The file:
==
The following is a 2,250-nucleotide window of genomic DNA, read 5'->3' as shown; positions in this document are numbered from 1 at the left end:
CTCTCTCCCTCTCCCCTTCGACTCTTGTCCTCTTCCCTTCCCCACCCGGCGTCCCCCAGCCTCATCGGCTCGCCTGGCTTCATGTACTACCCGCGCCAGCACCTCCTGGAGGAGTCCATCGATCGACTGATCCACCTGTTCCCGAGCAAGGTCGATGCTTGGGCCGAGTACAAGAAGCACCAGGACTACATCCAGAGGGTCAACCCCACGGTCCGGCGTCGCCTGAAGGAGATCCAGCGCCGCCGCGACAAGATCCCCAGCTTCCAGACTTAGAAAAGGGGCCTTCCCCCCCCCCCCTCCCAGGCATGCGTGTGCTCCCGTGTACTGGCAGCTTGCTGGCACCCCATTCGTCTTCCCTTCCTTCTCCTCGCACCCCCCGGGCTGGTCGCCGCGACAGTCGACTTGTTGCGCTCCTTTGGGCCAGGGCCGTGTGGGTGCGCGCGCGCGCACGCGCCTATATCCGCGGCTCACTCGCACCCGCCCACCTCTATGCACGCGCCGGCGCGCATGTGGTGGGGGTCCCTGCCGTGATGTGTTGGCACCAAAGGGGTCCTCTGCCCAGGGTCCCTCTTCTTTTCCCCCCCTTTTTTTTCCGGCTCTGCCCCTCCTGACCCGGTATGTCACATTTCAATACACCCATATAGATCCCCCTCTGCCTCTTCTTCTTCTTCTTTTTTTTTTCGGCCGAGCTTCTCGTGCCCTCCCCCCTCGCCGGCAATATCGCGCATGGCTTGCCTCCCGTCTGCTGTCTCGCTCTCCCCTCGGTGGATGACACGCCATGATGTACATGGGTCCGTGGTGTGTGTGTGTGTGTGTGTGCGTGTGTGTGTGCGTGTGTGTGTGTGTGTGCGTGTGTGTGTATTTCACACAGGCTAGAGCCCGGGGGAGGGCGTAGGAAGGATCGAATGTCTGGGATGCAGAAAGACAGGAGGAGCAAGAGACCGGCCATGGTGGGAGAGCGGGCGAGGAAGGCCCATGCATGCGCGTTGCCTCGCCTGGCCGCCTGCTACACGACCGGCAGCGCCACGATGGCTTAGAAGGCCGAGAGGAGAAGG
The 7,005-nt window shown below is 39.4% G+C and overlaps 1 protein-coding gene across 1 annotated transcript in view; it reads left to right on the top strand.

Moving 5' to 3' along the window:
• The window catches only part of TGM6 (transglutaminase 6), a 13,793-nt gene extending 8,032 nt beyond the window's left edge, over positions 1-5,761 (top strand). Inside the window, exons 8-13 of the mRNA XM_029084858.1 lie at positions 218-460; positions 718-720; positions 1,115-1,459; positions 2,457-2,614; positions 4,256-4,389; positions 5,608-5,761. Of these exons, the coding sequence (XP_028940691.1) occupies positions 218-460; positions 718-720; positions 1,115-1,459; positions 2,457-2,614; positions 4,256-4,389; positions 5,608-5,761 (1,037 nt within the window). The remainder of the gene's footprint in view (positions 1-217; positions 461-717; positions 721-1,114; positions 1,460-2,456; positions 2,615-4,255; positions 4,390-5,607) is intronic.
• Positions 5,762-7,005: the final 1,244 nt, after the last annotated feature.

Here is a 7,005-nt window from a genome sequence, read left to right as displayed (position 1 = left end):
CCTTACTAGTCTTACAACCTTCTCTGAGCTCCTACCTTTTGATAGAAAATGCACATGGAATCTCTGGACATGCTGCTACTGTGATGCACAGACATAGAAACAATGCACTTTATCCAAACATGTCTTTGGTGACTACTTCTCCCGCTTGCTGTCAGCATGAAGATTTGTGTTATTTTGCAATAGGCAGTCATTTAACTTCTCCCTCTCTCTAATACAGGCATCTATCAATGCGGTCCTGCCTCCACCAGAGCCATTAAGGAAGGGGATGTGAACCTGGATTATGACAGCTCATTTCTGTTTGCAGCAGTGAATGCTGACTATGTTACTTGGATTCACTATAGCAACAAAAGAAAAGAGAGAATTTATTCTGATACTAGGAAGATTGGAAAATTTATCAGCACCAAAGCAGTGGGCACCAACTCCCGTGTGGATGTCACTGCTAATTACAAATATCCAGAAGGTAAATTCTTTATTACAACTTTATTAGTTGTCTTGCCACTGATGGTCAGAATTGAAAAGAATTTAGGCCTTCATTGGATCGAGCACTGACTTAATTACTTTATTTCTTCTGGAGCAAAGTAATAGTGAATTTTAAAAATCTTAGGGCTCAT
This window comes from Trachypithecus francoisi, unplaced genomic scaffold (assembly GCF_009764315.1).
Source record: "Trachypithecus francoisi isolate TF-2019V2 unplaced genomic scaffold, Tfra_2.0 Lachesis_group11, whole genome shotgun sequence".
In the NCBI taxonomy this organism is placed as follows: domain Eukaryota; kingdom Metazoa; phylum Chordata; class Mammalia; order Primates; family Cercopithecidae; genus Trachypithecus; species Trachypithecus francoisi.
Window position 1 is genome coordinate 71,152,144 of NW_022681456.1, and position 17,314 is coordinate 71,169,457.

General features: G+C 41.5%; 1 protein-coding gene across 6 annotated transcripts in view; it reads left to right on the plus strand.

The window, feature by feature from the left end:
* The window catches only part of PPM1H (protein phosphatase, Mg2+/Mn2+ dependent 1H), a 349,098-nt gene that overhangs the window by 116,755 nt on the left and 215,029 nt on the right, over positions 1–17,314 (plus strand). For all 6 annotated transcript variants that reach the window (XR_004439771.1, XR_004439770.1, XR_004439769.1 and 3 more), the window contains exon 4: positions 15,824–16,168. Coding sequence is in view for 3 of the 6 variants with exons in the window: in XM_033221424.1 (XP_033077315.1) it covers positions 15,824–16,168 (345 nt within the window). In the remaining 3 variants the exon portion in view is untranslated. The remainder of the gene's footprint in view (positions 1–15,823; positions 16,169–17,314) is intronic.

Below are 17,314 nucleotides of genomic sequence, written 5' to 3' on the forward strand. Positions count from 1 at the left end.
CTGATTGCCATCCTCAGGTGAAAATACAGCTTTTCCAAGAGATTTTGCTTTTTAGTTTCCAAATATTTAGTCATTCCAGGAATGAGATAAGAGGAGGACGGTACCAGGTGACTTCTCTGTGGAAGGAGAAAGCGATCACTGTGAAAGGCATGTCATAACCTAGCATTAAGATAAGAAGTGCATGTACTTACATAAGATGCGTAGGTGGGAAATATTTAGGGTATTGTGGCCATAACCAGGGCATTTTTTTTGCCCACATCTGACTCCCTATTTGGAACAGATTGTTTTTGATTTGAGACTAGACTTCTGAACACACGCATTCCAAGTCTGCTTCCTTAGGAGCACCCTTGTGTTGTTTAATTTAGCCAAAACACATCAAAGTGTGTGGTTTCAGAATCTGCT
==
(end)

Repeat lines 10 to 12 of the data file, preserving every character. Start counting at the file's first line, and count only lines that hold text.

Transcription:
Source record: "Trachypithecus francoisi isolate TF-2019V2 unplaced genomic scaffold, Tfra_2.0 Lachesis_group11, whole genome shotgun sequence".
In the NCBI taxonomy this organism is placed as follows: domain Eukaryota; kingdom Metazoa; phylum Chordata; class Mammalia; order Primates; family Cercopithecidae; genus Trachypithecus; species Trachypithecus francoisi.
Window position 1 is genome coordinate 71,152,144 of NW_022681456.1, and position 17,314 is coordinate 71,169,457.